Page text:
But, the translation is daddy, so here is the point Paul is making, 'The law could never do this, grace through faith can do this. You trust in him in his work and you get put it in his family as a full grown mature son or daughter of God and you're able to call him your daddy because now there is an intimacy of relationship that comes with that, something that the law could never do.
Now, as the chapter goes on, an allegory is given, it's quite hard to unravel, but I will just simply say, it's an allegory of Ishmael and Isaac and the Jerusalem and Mount Sinai and it's basically an analogy of bondage and freedom. The law is a picture of bondage as seen by Hagar and now figuratively as in Jerusalem under the bondage of the law and the other is the freedom that comes through faith in Jesus Christ. Let's get to the practical section in the last few minutes that we have.
In chapter 5 and 6, Paul will show how that living by grace will promote true spirituality and I'll tell you why this is important. Because these false teachers, these Judaisers, they didn't like Paul's message because they thought, well, grace if you preach that will be misunderstood unless you put it in the parameters of the law, it could leave people to lawlessness to lewdness, no restrain. So, you need the law.
What Paul would share is that, the law only commands, it doesn't enable, it doesn't help, but grace will do in the person and through the person what the law could never do. Here's a little poem.
"Do this and live, the law commands,
but gives me neither feet nor hands.
A far better word the Gospel brings,
it bids me fly and then it gives me wings."
So, what Paul was saying is look, I'm through the personal part, I showed you my relationship to the law, my relationship to the Gospel, my relationship to the church in Jerusalem, I've talked about the doctrinal part of it now. Now, I want to bring this back to the practical, just so you don't think that this Gospel of grace is going to lead to lewd, loose living. It's going to lead to holy living.
He says in chapter 5 verse 1, "Stand fast therefore in the liberty by which Christ has made us free and do not be entangled again with a yoke of bondage." Okay, understand the difference between standing fast and being entangled by a yoke. This is firm talk; a yoke was an implement that went around in animal to pull a plow. It's a picture of an ox or an animal bow down and unable to stand because the yoke is so heavy, it's pushing them to the ground.
So, he's saying, stand fast in the liberty, don't be bowed down and entangled by a yoke of bondage which is the law. Do you remember, in Acts 15, that Council of Jerusalem that Paul and Barnabas went up to, Peter was there and Peter was Jewish and Peter said to these people in Jerusalem, he said, "You got to keep the Jewish law to be saved". He said to them, "Why will you put a yoke on the neck of these Gentile disciples that neither we nor our fathers were ever able to bear?"
Now Peter is calling they are bluff, you know what, you guys are talking about the law and keeping the law, you've never kept it. Your dad never kept it, your grandpa never kept it, all of your forefathers never really kept all the law and then you're trying to put that on the Gentiles now. Even Jesus Himself said, concerning these religious leaders, "They bind heavy burdens, hard to bear and lay them on men's shoulders" and I watch people do this. I watch young believers come to Christ, they're so happy, they're so excited and they go, yeah, but I'm going through this bible study and I just feel kind of weird because they say, I got to do this, and I got to do that, and I got to do the other thing and they just start getting really pushed down, instead of standing fast in the true Gospel, which gives them liberty.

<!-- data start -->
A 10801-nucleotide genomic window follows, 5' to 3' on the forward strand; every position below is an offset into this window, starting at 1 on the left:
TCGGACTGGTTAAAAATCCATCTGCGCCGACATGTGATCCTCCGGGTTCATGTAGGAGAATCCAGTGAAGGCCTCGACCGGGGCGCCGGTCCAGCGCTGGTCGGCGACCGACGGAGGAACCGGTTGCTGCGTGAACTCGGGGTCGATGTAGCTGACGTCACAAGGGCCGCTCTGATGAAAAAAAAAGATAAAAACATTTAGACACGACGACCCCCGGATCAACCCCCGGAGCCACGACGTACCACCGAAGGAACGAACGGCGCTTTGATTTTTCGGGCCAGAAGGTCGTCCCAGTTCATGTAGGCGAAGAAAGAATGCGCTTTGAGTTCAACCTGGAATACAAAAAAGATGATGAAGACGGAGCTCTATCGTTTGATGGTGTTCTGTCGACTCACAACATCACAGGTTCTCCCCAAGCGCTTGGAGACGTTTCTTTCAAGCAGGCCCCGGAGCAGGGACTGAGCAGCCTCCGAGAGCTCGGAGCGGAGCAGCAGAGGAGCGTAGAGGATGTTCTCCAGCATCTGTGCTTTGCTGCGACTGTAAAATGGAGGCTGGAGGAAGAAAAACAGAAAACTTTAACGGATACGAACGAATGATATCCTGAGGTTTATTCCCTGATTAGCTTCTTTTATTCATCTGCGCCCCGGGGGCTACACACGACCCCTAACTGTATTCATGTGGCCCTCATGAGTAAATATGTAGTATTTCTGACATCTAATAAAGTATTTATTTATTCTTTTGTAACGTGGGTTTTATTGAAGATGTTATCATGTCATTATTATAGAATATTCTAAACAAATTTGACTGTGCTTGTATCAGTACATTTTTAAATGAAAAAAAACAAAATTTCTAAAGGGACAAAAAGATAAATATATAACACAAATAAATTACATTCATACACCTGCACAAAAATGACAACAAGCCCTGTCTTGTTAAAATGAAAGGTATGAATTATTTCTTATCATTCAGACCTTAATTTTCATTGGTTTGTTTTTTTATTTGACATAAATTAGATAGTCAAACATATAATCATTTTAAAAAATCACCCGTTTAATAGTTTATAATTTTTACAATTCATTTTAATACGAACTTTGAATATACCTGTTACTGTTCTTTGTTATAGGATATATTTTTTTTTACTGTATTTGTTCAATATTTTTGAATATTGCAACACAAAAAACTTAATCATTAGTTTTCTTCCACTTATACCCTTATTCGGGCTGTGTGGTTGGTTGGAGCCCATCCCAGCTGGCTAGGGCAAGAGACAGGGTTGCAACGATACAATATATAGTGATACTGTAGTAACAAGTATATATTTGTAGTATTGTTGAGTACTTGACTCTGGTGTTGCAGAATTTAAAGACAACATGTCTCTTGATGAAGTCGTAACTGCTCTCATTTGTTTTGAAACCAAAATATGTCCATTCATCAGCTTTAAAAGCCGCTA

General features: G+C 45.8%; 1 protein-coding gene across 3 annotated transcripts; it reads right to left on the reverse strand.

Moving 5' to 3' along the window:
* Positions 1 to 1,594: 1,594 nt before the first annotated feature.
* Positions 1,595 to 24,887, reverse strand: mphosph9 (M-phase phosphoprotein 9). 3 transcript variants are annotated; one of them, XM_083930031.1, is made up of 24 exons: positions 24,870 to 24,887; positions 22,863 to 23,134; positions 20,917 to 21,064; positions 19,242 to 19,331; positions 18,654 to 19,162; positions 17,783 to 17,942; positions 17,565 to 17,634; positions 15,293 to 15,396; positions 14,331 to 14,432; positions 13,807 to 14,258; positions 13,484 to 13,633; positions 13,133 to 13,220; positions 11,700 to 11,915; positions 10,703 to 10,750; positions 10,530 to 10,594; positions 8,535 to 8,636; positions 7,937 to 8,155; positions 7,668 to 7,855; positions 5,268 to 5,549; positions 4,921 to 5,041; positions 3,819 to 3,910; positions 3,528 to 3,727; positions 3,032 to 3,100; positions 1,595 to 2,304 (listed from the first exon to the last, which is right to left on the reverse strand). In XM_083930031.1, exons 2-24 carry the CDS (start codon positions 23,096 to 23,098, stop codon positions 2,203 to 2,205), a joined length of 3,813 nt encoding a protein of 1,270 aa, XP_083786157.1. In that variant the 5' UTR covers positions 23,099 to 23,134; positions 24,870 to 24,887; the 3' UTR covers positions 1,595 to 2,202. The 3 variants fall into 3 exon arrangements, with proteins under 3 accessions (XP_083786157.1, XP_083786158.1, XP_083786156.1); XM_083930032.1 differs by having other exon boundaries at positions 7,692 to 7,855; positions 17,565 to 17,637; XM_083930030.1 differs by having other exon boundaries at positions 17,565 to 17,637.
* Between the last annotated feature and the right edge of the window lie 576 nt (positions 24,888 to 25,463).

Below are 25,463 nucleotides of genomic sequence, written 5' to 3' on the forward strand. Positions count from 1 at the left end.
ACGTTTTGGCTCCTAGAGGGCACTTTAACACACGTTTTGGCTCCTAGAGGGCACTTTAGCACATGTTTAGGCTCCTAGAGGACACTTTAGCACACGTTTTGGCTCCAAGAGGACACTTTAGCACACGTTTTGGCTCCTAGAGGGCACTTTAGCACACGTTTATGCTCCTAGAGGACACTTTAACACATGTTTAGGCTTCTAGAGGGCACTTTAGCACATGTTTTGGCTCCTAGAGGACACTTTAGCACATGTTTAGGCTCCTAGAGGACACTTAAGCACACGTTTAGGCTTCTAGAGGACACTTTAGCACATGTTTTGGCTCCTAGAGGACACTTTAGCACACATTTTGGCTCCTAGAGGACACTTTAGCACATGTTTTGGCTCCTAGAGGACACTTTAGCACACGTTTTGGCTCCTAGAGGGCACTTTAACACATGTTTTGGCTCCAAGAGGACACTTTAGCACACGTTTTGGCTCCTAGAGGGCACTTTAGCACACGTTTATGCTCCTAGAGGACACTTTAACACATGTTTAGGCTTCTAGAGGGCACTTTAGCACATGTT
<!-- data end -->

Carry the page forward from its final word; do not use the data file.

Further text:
Verse 13, "For you brethren, have been called to liberty, only do not use liberty as an opportunity for the flesh, but through love serve one another. For all the law is fulfilled in one word, even in this; you shall love your neighbor as yourself."
Paul's point is, the Gospel of grace won't make you indulgent, it will make you a servant to others. Verse 16, "And I say then, walk in the Spirit and you will not fulfill the lust of flesh." See the Holy Spirit living inside of a believer energizes the new nature that has been put within us, helping you. When you were born, when you were born physically, you received an old nature, that's just the impulses of the flesh, the impulse to sin, you received that at birth. When you were born again, you received a new nature, a new nature and the flesh wars against the Spirit, Paul will say, and the spirit against the flesh.
There's the conflict and so Paul wrote, do you remember in Romans chapter 7, "What I want to do I do not do and what I hate I do." Paul is now showing here's the battle and he'll, he'll list 17 sins of the flesh contrasted by 9 fruit of the Spirit or characteristics of the spiritual life showing that, if you live according to the Spirit, the spirit living inside of you will energize you to conquer the sins of the flesh.
So, I want you to compare something. Look at chapter 5 verse 19, "Now the works of the flesh are evident which are adultery, fornication, lewdness and uncleanness etcetera." Verse 22 of chapter 5, "But the fruit of the Spirit is love, joy, peace, longsuffering, kindness, goodness, faithfulness." This is what Christ produces. So, it's a very strong point, to these teachers who are saying, well, if you follow this Gospel that Paul is preaching you are just going to kind of in liberty do whatever you want to do. Paul says, no you won't, you'll live by the Spirit and if you live by the Spirit and you follow Jesus Christ it will produce in you fruit.